Looking to build stronger relationships? Better understand staff needs? Whether a new or veteran administrator, leaders need to discern the needs of their staff and then establish and maintain strong relationships. Much of that leading, since we are in a people business, comes from the heart and not the head.
Leading from the heart can be better navigated with four questions that highlight trust and empathy, understanding and compassion. Each of these questions should be viewed from the perspective of our staff and how we reflect on how they respond can strengthen personal reflection:
- Can I help you?
- How can I care for you?
- Can you trust me?
- How can you help me?
Can I help you? As leaders, teams of teachers, classified staff, and fellow administrators rely on us, not to mention parents and students. They need to know that we are here to help and are dependable at times when the going gets rough, and all the time in between. Helping others is at the heart of leadership, and competence, but also reinforces the reason our role as leaders exist: to provide some type of support for others. Regardless of assignment at a school site or district office, our focus needs to be on assisting others.
A leader needs to be able to move an organization to grow, expand, adapt, care, support, and the list goes on. Principal Cyndi Maijala in Portola Valley School District meets with teachers during goal setting meetings and specifically asks how she can help them become more effective. “Seeking their input helps guide my work,” she said. “It begins a conversation that often takes my leadership a different direction, actualizing the support that comes with follow through and assistance.”
How can I care for you? This is the where the rubber meets the road for school leaders. Caring for others is a quality that can’t be taught and is at the heart of leadership. Leaders need to be compassionate, sympathetic, and empathetic. Staff, students, and parents need to know that we care. The leader has to take interest in the work, the people, the mission, and the organization, or move on to another position where the outward sense of compassion can be tempered in a different role.
Even in a large district, leaders can show they care for their staff. Vista Unified Superintendent Devin Vodicka adds that special touch by trying to learn the names of all 2400 employees, getting to know his administrators holistically, encouraging vacation time, and adding wellness initiatives that help balance the lives of staff members. He adds, “caring and compassion must be genuine and I strive for all those I interact with to feel that sense of authenticity I sincerely feel.”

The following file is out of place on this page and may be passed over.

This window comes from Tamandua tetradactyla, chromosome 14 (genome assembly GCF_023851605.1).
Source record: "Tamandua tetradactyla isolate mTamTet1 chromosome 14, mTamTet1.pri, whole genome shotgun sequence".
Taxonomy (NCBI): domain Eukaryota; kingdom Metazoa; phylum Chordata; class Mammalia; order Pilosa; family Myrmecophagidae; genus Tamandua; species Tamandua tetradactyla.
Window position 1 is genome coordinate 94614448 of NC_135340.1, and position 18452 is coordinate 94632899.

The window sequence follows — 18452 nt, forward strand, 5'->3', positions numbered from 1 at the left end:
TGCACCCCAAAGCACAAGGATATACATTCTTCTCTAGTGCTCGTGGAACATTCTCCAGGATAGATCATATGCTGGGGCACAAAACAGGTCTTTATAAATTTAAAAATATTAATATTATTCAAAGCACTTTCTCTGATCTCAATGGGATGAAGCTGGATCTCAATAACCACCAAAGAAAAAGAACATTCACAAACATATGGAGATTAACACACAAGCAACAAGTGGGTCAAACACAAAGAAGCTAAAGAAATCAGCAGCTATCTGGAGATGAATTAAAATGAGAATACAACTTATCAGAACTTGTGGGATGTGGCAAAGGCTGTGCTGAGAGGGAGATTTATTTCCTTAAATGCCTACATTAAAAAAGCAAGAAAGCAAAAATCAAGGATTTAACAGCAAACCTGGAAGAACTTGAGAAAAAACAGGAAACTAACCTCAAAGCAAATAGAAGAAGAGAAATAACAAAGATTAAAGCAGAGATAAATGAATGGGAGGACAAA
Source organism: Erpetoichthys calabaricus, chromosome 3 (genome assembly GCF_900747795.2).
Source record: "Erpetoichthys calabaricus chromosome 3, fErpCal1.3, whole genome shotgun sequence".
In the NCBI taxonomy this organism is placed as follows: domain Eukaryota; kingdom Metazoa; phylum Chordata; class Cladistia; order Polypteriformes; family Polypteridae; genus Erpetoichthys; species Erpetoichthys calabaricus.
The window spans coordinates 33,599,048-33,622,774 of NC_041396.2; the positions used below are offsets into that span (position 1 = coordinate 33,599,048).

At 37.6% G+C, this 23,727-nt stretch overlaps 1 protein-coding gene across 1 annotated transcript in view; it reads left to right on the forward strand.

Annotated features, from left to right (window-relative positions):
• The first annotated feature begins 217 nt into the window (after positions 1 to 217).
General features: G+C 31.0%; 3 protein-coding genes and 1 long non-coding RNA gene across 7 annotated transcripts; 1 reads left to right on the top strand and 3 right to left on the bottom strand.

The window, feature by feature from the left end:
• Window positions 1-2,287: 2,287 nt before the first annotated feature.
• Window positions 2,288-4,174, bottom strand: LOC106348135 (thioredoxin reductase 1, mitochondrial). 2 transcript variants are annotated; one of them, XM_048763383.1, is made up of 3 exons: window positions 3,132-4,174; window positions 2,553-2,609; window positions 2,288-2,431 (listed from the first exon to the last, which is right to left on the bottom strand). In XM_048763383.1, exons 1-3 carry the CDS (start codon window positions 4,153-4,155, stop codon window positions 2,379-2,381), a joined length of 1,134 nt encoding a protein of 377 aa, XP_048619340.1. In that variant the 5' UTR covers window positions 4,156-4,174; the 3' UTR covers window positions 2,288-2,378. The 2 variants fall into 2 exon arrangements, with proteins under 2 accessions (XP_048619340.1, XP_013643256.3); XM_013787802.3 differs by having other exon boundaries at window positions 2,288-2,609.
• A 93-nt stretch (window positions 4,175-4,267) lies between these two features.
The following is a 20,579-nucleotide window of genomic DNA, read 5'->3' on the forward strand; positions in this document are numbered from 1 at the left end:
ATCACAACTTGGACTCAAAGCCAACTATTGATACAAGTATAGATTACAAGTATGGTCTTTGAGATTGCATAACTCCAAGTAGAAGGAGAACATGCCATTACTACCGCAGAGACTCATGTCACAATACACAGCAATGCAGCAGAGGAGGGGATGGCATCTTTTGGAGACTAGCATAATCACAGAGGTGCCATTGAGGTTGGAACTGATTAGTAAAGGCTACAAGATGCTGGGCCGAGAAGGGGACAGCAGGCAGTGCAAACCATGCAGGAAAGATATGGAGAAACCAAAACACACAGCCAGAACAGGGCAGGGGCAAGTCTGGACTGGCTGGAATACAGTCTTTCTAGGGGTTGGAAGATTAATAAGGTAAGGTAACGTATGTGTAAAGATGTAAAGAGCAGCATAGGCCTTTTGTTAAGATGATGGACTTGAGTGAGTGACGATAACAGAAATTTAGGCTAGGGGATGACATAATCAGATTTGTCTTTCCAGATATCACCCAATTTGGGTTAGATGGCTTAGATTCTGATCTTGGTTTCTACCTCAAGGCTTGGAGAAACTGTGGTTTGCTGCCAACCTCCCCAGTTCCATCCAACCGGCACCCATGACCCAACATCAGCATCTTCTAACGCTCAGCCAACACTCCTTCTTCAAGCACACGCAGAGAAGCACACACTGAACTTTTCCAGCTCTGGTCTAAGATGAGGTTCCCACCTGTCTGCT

Can you trust me? Alas, the age old question. Trust is an essential leadership skill, and can make or break us. For those leaders who have entered into a new role where trust was lacking, reestablishing it isn’t a quick, simple task. Leaders have to work significantly harder to establish relationships, build new foundations of trust, focus on the needs of students, and work through landmines that come up along the way as a result of the history of the situation at a site or in a district.
Milpitas Unified Superintendent Cheryl Jordan builds trust through frequently touching base with site and district colleagues. “When we allow the communication gap to widen, we fill in our own misconceptions and anxiety. Instead of building trust, we fortify our defenses.” She models management my movement with her team, visiting sites and fostering greater communication and trust.
How can you help me? Whether they say it or not, our staff does want to help and support our work. As a whole, they have a vested interest in our success and that of the district. They may not specifically ask what they can do to support us, but our staff members really do want to know what they can do to provide support and help us assimilate into new roles, or to thrive in new projects and tasks that ultimately benefit students.
Darrien Johnson, Director of Human Resources in the Rescue Union School District, has her staff help her by bringing her in the loop early. She said, “They are ultimately helping me if they share a concern about any matter concerning personnel early on so we can collaboratively intervene, saving us time in the long run.”
Used together, these four questions can begin to make up the foundation of leadership, and of leading from the heart. Positive and inspiring leadership that makes a difference begins with keeping questions like these in the back of our minds when we work, or more explicitly as probing questions when the setting is appropriate. If asked, how do you think your staff might respond to each and your heart as a leader?